RF Attenuator Construction Practical Guidelines

RF attenuators can be very easy and cheap to construct: follow a few simple guidelines and this will ensure the best performance.


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It is often useful to incorporate an RF attenuator into an RF circuit. Building the attenuator into the circuit, or making a stand-alone attenuator is often the best option.

When laying out a printed circuit board, or designing a housing for an RF attenuator, there are a few practical guidelines that can help ensure the best performance, even at frequencies well into the GHz region.

RF attenuator construction guidelines & tips

Here are a few simple guidelines that help wit the design and construction of RF attenuators. If these are incorporated into the early elements of the design, this will ensure superior performance is achieved.

  • Components:   The choice of components used in the attenuator construction can have a major impact on the performance. By using the correct components in the attenuator construction, it is possible to obtain high performance levels.

    One of the key requirements is to ensure that non-inductive resistors are used. Surface mount resistors are particularly good, because they are small and are not manufactured using any spiral cutting techniques. Accordingly the levels of stray inductance are very low.

    In terms of conventional components a variety of forms of resistor are available. Wirewound resistors are obviously not acceptable, but as many other types use spiral cutting techniques to trim the resistance levels, some level of inductance may be introduced. This may introduce some stray effects at higher frequencies, although at frequencies, certainly below 30 MHz most types should operate satisfactorily. Specialised non-inductive resistors can be obtained where higher frequency operation, flat frequency responses and accurate levels of attenuation are needed.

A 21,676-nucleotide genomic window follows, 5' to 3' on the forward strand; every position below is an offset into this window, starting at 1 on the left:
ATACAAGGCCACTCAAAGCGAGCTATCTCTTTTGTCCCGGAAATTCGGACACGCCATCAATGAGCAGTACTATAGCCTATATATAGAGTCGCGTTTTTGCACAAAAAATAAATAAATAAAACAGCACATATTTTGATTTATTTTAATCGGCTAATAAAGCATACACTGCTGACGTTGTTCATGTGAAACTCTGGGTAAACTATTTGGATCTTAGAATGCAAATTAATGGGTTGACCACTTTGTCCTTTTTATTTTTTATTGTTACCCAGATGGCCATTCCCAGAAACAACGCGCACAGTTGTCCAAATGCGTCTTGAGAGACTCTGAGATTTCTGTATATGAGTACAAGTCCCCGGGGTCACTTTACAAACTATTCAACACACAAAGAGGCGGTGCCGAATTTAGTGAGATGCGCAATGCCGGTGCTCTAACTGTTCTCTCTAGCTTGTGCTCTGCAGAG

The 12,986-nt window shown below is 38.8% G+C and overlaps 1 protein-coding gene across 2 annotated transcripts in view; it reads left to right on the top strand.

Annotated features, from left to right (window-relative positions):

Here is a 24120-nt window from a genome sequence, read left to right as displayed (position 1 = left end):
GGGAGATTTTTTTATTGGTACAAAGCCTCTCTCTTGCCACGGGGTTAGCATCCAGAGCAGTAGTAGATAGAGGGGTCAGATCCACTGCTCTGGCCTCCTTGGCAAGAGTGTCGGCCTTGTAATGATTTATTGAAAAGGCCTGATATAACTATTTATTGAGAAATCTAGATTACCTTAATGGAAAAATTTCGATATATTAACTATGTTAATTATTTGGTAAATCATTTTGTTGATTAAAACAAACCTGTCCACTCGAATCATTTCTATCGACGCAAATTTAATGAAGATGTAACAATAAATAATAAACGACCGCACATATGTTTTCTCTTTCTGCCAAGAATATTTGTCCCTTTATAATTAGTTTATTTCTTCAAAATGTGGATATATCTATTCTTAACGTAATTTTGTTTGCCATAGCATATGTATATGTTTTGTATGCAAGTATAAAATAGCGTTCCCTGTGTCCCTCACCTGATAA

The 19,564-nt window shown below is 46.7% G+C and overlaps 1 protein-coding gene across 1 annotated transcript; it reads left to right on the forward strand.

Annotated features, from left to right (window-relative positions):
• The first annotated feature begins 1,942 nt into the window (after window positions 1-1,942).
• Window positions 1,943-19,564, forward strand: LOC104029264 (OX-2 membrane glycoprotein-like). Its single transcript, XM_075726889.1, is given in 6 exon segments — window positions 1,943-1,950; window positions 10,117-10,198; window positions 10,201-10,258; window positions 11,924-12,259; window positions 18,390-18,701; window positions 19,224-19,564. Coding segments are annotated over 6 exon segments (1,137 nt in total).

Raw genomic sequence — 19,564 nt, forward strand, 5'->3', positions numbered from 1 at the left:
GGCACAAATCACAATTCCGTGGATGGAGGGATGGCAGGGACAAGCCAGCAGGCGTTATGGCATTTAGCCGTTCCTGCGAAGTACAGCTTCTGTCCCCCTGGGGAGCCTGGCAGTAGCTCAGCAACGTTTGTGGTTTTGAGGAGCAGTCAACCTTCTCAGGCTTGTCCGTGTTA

• Attenuator sections:   One key element of attenuator construction and design, is not to attempt to achieve a very high level of attenuation in one stage. If high levels of attenuation are attempted in a single stage, then the stray effects such as inductance, capacitance and imperfections in earthing may lead to the signal effectively bypassing the attenuator itself and the required level of attenuation not being accurately achieved.

    If high levels of attenuation are required, then it is far better to build the attenuator in several sections - cascading several sections - so that the overall level of attenuation is achieved in stages. In this way the stray effects are not as significant

    In attenuator construction, it is generally good practice not to attempt to achieve any more than a maximum of 20 dB attenuation in any one attenuator section. When this is done the adjoining resistors can be combined. In the case of the T section attenuator this simply means the two series resistors can be added together. For the Pi section attenuators there are parallel resistors.
  • Stray capacitance:   There can be very small amounts of stray capacitance that occur between elements of the circuit. These can significant levels in terms of performance, especially when they occur between the input and output of the attenuator. The result is that the input and output of the attenuator, or other areas are bypassed, especially at high frequencies. In view of this it is necessary to ensure that the input and output are kept sufficiently far apart and that capacitance between them is minimised.
  • Stray inductance:   When building an attenuator, any leads can provide a path for inductive coupling. Like the capacitance, this is particularly important in terms of coupling the input to the output.
  • Poor earthing:   As attenuation levels rise, the importance of the earthing increases. Levels of resistance can result in signal leakage around the attenuator.
  • Power dissipation:   For long term reliability, ensure resistors that have a sufficient power handling capacity are used.

To ensure these problems are not encountered screening between the input and output may be required, along with solid earth lines.




RF attenuators are very useful and building them can be simple if a few straightforward guidelines and tips are used in their construction.



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